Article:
I'm not getting that at all. The age of the universe is greater than the age of the luminous objects within it. So the oldest and most distant of luminous objects have had, as it were, all the time in the world to send their light to us. (The only exception I can think of would be a recently formed objects at a great distance.)
The time available for the photons to get here can't exceed the age of the Universe, so if an object is Age of the Universe + 10 lightyears away, assuming we have a big enough telescope, we wouldn't even be able to detect it for another ten years.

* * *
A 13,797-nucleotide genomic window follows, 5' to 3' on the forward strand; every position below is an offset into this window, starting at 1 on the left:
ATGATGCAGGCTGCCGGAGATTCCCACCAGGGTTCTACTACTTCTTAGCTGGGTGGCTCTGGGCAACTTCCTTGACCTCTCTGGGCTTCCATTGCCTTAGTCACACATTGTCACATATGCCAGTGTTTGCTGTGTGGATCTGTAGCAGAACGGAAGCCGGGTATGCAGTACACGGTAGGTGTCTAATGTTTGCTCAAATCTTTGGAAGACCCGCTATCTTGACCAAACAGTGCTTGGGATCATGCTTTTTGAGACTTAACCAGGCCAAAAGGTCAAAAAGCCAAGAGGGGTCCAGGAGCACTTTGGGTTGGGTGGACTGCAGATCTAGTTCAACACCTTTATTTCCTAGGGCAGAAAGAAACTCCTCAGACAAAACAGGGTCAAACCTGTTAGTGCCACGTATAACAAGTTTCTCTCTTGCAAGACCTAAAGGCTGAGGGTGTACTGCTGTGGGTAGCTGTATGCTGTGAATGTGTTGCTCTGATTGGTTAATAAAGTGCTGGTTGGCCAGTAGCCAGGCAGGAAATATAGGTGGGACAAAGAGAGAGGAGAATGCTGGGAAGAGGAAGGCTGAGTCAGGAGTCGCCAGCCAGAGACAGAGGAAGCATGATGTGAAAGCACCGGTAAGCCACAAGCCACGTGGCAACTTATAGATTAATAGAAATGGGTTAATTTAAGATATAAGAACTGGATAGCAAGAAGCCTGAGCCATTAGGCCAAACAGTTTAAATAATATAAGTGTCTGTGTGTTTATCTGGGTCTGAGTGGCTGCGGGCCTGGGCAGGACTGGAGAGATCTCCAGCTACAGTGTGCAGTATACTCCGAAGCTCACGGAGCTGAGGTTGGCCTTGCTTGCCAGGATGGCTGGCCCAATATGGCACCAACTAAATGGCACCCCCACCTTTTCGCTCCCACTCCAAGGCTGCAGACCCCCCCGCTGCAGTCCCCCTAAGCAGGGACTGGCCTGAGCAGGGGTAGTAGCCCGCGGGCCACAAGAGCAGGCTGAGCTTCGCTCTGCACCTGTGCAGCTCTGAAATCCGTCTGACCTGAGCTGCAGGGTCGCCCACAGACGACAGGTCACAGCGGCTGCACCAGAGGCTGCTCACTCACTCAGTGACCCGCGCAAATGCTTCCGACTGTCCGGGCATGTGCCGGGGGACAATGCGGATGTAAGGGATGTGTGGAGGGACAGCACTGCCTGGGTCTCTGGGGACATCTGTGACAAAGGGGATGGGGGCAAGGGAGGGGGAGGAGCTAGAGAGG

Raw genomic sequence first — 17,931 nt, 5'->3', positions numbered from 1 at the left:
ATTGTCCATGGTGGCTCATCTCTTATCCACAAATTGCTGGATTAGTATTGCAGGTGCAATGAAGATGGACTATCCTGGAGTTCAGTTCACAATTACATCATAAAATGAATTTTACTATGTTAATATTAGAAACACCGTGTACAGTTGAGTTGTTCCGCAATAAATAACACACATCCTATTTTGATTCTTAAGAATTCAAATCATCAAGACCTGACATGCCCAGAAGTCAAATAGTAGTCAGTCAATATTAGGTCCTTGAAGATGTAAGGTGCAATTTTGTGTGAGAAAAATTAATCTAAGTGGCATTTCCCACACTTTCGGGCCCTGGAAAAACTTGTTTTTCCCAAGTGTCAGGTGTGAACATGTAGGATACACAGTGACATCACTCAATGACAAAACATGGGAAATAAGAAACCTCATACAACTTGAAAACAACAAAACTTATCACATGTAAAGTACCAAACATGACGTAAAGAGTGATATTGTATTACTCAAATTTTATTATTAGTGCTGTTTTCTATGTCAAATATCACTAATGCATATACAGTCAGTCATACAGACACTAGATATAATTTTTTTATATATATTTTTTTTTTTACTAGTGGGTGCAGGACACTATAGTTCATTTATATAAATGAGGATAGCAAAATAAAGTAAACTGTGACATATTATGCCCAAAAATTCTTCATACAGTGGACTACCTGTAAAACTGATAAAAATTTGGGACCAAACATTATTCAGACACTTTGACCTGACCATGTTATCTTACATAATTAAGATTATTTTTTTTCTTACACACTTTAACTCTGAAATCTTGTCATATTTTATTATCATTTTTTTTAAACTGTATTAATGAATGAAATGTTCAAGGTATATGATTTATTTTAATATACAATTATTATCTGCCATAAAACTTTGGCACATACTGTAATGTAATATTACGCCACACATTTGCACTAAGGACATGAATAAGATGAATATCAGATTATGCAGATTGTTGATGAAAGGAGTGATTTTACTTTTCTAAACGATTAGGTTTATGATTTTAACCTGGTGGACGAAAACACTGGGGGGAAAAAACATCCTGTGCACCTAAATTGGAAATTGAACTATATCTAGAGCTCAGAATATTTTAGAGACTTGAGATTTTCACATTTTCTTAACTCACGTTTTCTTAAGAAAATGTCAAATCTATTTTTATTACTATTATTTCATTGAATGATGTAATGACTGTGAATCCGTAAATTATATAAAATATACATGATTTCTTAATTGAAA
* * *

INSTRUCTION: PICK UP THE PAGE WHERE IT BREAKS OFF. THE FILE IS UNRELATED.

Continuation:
But if the distance is so far away that the recessional velocity due to the expansion of space is greater than "c", we can't see it at all. It is outside our "light horizon" or observeable Universe. And it can't see us, for exactly the same reason.